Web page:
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Body mass index and the risk of prostate cancer

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Author(s): McGee DL | Crespo CJ

Journal: Open Access Medical Statistics
ISSN 2230-3251

Volume: 2012;
Issue: default;
Start page: 53;
Date: 2012;
Original page

ABSTRACT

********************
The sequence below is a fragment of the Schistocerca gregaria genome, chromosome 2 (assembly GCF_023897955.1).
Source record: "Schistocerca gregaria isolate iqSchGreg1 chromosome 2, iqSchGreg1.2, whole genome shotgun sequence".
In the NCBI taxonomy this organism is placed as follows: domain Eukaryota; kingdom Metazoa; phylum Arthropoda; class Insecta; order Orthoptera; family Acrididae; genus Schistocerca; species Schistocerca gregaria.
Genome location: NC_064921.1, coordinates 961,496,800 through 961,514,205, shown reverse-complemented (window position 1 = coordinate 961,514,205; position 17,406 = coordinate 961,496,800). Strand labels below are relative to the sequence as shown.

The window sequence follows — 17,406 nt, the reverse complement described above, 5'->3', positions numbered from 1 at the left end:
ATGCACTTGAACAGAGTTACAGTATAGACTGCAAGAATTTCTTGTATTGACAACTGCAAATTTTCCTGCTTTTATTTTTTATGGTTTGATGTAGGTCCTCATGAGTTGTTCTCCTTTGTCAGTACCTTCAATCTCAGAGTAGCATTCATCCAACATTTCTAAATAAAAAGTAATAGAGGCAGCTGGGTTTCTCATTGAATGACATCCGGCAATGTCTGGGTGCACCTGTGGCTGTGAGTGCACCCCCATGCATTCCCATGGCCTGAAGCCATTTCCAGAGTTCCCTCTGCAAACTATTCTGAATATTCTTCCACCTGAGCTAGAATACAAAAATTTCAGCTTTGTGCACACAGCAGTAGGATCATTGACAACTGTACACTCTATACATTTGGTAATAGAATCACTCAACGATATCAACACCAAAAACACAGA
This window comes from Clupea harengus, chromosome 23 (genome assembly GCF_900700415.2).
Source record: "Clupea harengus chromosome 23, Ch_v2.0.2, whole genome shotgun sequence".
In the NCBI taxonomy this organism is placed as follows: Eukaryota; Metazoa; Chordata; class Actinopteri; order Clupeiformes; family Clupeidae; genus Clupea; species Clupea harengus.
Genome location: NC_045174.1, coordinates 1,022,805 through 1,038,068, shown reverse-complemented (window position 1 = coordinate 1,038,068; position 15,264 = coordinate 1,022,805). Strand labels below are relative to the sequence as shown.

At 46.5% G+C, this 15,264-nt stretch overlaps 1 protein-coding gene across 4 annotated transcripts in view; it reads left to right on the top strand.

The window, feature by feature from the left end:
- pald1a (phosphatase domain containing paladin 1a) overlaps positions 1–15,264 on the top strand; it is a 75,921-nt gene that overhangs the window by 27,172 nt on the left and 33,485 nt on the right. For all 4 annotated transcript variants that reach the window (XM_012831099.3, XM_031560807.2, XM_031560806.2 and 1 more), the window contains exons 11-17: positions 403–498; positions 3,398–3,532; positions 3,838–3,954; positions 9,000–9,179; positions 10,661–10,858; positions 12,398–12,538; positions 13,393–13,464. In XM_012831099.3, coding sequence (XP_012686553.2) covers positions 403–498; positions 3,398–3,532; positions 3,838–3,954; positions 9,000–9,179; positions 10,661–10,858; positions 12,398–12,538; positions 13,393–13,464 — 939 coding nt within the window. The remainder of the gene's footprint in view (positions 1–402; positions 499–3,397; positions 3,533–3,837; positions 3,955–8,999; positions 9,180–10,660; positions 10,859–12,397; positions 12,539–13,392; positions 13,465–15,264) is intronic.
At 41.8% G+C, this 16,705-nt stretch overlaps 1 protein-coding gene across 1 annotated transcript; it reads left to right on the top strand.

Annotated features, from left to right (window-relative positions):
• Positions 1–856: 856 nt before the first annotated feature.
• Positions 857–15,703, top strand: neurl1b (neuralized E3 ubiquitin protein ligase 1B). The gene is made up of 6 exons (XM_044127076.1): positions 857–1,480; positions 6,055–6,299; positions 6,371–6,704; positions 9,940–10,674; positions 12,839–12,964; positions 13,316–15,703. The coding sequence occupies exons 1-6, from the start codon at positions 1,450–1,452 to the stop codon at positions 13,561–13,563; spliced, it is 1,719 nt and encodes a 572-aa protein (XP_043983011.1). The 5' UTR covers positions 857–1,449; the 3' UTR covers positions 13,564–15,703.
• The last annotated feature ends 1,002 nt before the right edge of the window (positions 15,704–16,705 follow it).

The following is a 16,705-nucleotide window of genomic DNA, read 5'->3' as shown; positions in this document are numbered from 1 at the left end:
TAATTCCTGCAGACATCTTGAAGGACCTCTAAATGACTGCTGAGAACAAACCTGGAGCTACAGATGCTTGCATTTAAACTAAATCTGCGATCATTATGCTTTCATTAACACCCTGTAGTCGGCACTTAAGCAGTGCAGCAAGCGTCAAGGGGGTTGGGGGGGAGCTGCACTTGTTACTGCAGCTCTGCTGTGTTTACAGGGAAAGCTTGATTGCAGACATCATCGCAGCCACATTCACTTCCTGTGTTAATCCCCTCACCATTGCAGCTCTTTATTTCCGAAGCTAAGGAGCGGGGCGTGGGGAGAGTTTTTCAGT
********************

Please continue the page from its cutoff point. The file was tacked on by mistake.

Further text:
Daniel Lee McGee,1 Carlos J Crespo21Department of Mathematical Sciences, University of Puerto Rico, Mayaguez, Puerto Rico, 2School of Community Health, Portland State University, Portland, OR, USABackground: This article presents cohort studies that use data from the National Health Information Survey from 1986 to 1994 and compares the effectiveness of Cox proportional hazards models that assume a linear relationship between body mass index (BMI) and the risk of prostate cancer with models that assume a J-shaped relationship.Methods and results: Our study found that for black males over 40 years of age, neither a linear nor a J-shaped relationship yielded a statistically significant model. With white males over 40 years, assuming a linear relationship did not yield a statistically significant model (P = 0.582). When we assume a J-shaped relationship, the optimal change point where the risk of prostate cancer death is minimized occurs when the BMI is 25.5. Among white males over 40 years with BMI < 25.5, an inverse relationship was found (P = 0.009). Among white males over 40 years with BMI > 25.5, a direct relationship was found (P = 0.017).Conclusion: With this data set, we found that for white males over 40 years, Cox proportional hazards models that assume a J-shaped relationship between BMI and prostate cancer death provide a much better fit than models assuming a linear relationship.Keywords: body mass index, prostate cancer, J-shaped curve, Cox proportional hazards model, Kaplan-Meier model, National Health Information Survey
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